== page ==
Cooper Holoweski, Recent Antiquities (2016)
- Series of eight etchings with inkjet chine-collé, image 6 x 8 inches each, sheet 17 1/2 x 18 inches each. Edition of 10. Printed and published by the artist at the Lower East Side Printshop, New York (Keyholder Residency). $500 each.
In the series Recent Antiquities (2016), Cooper Holoweski follows the tradition of artists who have taken earlier artworks as starting points for new ones. One immediately thinks of Roy Lichtenstein’s Cathedral lithographs made in 1969, based on Monet’s paintings of the façade of Rouen Cathedral from the 1890s, or David Hockney’s free interpretation of A Rake’s Progress, in which Hogarth’s engravings were transposed from 18th-century London to America in the 1960s.
Holoweski takes as his muse Giovanni Battista Piranesi—specifically eight plates from Piranesi’s Antichità Romane (Antiquities of Rome, 1756), a set of volumes in which the artist combined maps, archeological close-ups and the kind of Roman views for which Piranesi became famous. His Views have often been dismissed as topographical souvenirs for travellers on the Grand Tour, in contrast to his dramatic etchings of imaginary prisons, the Carceri (1745–1761), where staircases seem to lead ever onwards and the unpopulated caverns appear as backdrops for tragic opera. Holoweski, however, is drawn to these more descriptive, more literal works.
While Piranesi’s etchings detail a world of slow change, where monuments erode over centuries into ruins of their former glory, Holoweski’s confront us with evidence of a recent world slipping into premature obsolescence—shuttered “big box” stores, disintegrating McMansions and discarded electronics. He ignores the human elements that Piranesi included to animate and provide scale; his is an uninhabited world, possibly a post-nuclear-apocalypse, with long shadows to add to the sense of desolation.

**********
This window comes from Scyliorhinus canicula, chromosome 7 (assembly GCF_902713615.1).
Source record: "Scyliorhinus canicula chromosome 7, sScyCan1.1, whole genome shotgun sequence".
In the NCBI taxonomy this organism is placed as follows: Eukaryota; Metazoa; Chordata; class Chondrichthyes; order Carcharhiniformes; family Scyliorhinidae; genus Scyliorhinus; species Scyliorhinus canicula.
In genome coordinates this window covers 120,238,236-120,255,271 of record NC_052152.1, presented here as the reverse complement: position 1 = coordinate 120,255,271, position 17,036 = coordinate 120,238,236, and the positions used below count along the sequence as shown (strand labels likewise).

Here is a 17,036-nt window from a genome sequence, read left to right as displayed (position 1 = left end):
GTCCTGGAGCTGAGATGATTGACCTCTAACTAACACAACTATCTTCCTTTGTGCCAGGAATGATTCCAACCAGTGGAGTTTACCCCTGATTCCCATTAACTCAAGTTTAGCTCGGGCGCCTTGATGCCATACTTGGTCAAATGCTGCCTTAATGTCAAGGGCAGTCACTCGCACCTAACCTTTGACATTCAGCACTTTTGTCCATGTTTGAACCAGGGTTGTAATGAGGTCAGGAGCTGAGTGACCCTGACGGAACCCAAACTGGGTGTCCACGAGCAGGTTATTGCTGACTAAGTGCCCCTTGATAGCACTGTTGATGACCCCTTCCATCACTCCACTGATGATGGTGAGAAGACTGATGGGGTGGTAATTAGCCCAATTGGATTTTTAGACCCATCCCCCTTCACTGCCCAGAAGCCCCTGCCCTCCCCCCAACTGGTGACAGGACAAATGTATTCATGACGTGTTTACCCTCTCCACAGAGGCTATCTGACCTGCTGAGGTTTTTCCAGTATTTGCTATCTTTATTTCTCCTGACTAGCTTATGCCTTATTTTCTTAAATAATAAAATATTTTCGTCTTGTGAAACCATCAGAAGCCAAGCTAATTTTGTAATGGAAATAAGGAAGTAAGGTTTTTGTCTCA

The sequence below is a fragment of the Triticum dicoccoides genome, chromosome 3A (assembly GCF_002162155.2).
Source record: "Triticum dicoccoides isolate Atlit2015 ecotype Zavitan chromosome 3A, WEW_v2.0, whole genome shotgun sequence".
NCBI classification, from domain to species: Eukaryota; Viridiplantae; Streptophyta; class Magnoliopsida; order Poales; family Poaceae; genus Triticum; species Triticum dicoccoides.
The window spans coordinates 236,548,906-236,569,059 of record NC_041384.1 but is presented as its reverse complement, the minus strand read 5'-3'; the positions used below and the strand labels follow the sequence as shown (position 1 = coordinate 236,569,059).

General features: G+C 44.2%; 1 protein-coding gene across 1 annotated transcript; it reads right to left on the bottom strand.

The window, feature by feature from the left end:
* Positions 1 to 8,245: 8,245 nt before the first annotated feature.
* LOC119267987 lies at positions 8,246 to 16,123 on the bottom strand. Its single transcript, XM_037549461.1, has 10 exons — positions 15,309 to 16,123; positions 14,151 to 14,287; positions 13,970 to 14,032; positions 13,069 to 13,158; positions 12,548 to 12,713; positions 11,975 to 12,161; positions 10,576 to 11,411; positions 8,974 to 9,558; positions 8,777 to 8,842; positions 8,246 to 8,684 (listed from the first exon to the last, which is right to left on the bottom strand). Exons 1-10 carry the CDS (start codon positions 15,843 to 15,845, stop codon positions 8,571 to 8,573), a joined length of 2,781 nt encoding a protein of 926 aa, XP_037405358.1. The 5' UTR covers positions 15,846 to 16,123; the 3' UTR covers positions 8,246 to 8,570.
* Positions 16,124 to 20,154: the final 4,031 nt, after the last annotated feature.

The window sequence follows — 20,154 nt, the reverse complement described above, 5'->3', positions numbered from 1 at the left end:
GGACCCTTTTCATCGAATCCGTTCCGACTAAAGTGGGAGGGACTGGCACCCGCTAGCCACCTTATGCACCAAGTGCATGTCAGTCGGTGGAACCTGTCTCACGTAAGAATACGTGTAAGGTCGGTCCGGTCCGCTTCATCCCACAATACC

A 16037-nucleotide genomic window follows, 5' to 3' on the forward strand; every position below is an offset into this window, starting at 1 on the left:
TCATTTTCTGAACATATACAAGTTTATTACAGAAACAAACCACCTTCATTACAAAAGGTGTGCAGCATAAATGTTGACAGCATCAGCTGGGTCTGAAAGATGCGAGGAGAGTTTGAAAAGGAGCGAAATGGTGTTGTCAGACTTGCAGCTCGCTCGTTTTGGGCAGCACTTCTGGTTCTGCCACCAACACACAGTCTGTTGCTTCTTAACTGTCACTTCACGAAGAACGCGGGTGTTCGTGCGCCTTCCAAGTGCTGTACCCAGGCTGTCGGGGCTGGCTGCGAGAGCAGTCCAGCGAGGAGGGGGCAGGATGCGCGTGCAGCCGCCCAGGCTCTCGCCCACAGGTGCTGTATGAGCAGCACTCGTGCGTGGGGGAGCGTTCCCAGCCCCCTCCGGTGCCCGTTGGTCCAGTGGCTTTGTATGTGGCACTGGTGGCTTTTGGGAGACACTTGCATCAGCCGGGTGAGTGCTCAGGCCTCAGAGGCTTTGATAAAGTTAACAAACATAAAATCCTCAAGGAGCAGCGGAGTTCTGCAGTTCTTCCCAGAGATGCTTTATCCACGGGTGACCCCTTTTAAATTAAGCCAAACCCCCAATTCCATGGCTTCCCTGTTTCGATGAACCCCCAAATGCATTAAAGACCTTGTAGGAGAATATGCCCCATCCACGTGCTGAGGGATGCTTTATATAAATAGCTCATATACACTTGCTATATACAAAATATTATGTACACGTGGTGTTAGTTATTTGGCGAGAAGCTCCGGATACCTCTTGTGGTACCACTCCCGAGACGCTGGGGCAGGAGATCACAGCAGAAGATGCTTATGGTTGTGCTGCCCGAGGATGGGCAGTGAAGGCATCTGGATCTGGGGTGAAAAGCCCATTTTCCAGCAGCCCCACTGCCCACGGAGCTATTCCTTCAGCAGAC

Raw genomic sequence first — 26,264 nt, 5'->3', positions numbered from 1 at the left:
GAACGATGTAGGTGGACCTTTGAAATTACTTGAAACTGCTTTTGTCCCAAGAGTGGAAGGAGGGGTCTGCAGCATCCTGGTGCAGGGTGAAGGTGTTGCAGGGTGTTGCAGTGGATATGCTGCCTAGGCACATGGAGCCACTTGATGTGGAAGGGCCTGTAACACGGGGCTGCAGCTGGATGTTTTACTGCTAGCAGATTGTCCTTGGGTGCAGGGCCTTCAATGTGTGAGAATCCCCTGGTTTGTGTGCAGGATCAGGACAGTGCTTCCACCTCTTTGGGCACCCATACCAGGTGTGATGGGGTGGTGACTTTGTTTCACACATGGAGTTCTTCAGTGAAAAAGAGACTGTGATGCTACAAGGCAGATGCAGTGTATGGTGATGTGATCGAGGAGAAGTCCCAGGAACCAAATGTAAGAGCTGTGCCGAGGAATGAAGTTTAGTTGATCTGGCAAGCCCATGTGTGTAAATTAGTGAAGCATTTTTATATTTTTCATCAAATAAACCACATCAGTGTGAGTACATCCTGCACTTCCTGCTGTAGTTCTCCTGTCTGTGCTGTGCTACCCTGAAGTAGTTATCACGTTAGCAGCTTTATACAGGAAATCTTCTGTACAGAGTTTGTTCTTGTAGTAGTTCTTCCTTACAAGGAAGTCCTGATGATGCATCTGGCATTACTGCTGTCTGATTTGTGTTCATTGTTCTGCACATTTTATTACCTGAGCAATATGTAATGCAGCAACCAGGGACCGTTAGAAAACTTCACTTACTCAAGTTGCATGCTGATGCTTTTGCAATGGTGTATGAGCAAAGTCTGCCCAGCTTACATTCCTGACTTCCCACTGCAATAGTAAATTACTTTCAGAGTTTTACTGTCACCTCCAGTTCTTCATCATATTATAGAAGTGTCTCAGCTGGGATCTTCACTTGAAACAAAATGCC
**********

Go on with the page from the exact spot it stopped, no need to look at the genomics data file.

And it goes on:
In one striking image, Holoweski presents rainbow-hued shards of a CD-ROM arrayed like fragments of a once precious bowl waiting to be glued back together. All the pieces are there but we know that, while a bowl can be restored to functionality, the disc has forever lost its raison d’être—the transformation of digital data into action or information. The drive is incapable of bridging seams, and the disc will remain mute.
In another print, he transposes Piranesi’s Plan of the Mausoleum of Constantina into the floor plan of a shopping mall. Piranesi presented the image of what appears to be a piece of spolia with the diagram on the surface of a stone fragment cracked diagonally in half, suggesting that even a monument to death itself is subject to decay and eventual ruin. In contrast, Holoweski’s mall—the kind that exists on the edges of towns all over America—has a similar cruciform structure, with department stores taking the place of the ancient mausolea. A monument to the promise of happiness through shopping, isolated by the car park that serves it, the building is marked with the brand names of its subjects and sponsors: Macy’s, JC Penney, Target. Like Piranesi’s, Holweski’s image bears a diagonal fracture, a reminder that all empires eventually fall, even those listed on the NYSE.
The prints are produced through a digital / intaglio / chine collé process: the color is printed by archival inkjet on thin Japanese paper, and the etching is printed in black on top of the digital print and adhered to the support. The resulting quality is reminiscent of hand coloring, but the plate tone takes the edge of the synthetic color and dulls it, again evoking a sense of lost luster.
In Two Fragments of Broken Computers—After Piranesi’s Two Fragments of Brick Stamps, the artist lays out digital hardware for inspection. We see the familiar components: the CRT monitor, the open computer housing, the external hard drives, speakers, keyboard, mouse. It’s a still life reminiscent of Wayne Thiebaud with echoes of Giorgio Morandi. All the elements are impassively recorded with precise and careful detachment.
Holoweski’s series suggests a compression of time—a mere two decades as compared to Piranesi’s millennium-long look back. The digital remains he offers us seem dead, inert, useless. Their utopian promise has been reduced to obsolesce. These prints quietly invite the viewer to reflect on our rapidly changing material world and the traces we leave behind.